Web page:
Appellant's counsel admitted that the witness Barnett was competent to give the test, but stoutly questioned his ability to calculate and translate for the jury the reading from the machine into terms of the alcohol content of the blood. He points out that, in order to do this, the witness had to rely upon a chart sent with the machine, and which he did not understand. His contention was that the use of such a chart by the witness, who could not explain the same, constituted hearsay evidence. He further objected on the grounds that the machine was not shown to have been under the supervision of an expert during the period of time current to the giving of the test in the instant case.

From the testimony of officer Barnett, we briefly summarize the operation of the machine. The suspect is required to blow into a balloon. The breath from the lungs thus captured is allowed to expel itself through a tube containing a mixture of potassium permanganate and sulphuric acid until a certain color is reached. By a measure of the water displaced by the breath which has passed though this tube, it is determined how much air was required to create the color above described. This amount is determined from a reading of a calibrated scale.

Appellant does not question, and neither do we, officer Barnett's ability to conduct the test to this point.

The number read from the calibrated scale must then be calculated and translated into a precentage of alcohol in the blood (this is the result of the test objected to by the appellant), and this percentage must then be shown to indicate a state of intoxication or non-intoxication. These last two steps are the ones appellant questions the qualification of the witness to take.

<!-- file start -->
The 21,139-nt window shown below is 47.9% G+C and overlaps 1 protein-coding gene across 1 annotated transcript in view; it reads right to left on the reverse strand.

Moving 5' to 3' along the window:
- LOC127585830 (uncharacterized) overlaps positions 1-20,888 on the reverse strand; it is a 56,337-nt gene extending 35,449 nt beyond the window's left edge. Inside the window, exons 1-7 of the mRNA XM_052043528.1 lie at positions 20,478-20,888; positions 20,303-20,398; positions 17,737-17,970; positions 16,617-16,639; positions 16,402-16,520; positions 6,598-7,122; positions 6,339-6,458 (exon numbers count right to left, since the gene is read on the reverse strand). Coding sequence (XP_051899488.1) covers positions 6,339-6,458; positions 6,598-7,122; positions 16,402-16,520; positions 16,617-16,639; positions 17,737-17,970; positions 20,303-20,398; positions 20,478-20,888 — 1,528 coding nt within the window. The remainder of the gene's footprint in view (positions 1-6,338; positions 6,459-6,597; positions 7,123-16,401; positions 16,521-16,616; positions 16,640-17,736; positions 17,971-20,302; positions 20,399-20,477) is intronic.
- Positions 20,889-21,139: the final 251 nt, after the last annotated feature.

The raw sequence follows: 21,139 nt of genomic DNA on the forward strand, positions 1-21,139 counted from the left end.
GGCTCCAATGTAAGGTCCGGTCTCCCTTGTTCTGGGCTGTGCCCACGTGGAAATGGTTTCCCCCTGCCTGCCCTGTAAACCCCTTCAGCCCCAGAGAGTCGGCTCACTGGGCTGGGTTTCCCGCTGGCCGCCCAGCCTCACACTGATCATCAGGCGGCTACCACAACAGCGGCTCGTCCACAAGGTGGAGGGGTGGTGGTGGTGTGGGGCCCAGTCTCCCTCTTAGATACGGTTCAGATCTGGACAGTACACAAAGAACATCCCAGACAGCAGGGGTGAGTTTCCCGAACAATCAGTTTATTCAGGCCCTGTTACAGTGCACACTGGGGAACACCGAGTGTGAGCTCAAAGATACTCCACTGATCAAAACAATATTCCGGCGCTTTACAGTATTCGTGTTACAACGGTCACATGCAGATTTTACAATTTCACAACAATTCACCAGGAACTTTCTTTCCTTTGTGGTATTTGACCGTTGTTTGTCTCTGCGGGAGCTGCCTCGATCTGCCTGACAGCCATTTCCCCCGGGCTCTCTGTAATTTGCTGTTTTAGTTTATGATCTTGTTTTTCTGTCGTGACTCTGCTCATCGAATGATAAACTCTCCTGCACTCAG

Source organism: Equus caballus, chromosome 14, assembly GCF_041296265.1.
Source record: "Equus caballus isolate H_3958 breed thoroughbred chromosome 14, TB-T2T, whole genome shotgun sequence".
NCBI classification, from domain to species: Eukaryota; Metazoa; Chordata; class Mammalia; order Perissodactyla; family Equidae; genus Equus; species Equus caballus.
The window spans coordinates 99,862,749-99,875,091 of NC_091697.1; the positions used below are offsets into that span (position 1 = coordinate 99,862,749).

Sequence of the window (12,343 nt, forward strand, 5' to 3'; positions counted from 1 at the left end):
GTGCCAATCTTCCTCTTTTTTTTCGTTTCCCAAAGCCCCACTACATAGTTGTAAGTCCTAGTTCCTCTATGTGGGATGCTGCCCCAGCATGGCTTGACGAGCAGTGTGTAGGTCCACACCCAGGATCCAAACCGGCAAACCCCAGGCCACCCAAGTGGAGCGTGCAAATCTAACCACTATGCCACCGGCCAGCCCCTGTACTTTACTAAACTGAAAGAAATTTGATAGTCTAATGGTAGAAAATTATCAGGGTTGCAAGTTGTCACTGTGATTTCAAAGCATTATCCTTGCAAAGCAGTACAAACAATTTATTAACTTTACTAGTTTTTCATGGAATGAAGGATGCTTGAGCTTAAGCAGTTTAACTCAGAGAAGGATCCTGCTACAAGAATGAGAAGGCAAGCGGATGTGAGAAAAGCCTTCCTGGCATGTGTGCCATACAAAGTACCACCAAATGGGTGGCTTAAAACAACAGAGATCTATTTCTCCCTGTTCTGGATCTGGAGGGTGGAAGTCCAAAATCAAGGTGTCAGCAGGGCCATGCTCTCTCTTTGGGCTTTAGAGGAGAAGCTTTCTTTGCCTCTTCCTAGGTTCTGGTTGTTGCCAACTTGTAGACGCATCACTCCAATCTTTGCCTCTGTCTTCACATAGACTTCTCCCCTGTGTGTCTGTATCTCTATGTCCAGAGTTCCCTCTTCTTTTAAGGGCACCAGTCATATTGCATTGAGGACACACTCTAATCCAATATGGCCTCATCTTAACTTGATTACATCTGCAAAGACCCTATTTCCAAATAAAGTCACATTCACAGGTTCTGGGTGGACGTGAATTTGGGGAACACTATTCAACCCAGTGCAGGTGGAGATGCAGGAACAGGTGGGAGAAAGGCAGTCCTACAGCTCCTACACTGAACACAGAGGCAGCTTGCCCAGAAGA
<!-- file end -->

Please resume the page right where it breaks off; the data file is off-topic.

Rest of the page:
The witness readily admitted that he did not understand the formula for such calculation and translation and relied entirely upon a chart which came with the machine. Insofar as it established an evidentiary *96 fact, such chart was clearly hearsay. If, on the other hand, the witness had been able to withstand cross-examination on the formula, then he would be an expert witness; and the question of hearsay would have passed out of the case under the doctrine that reference by an expert to a known authority to support his opinion does not constitute an introduction of the medical textbook or authority as original evidence.

To us, there are two other serious deficiencies in the State's case. We may secure important assistance in discussing them by referring to the opinion of this Court in McKay v. State, Tex.Cr.App., 235 S.W.2d 173, and to the record in that cause. The McKay case was the first case in which this Court approved the introduction into evidence of the results of the Hargar breath test. (Recently, in Jones v. State, Tex.Cr.App., No. 26072, ___ S.W.2d ___, we cited further authority in support of our holding in the McKay case.)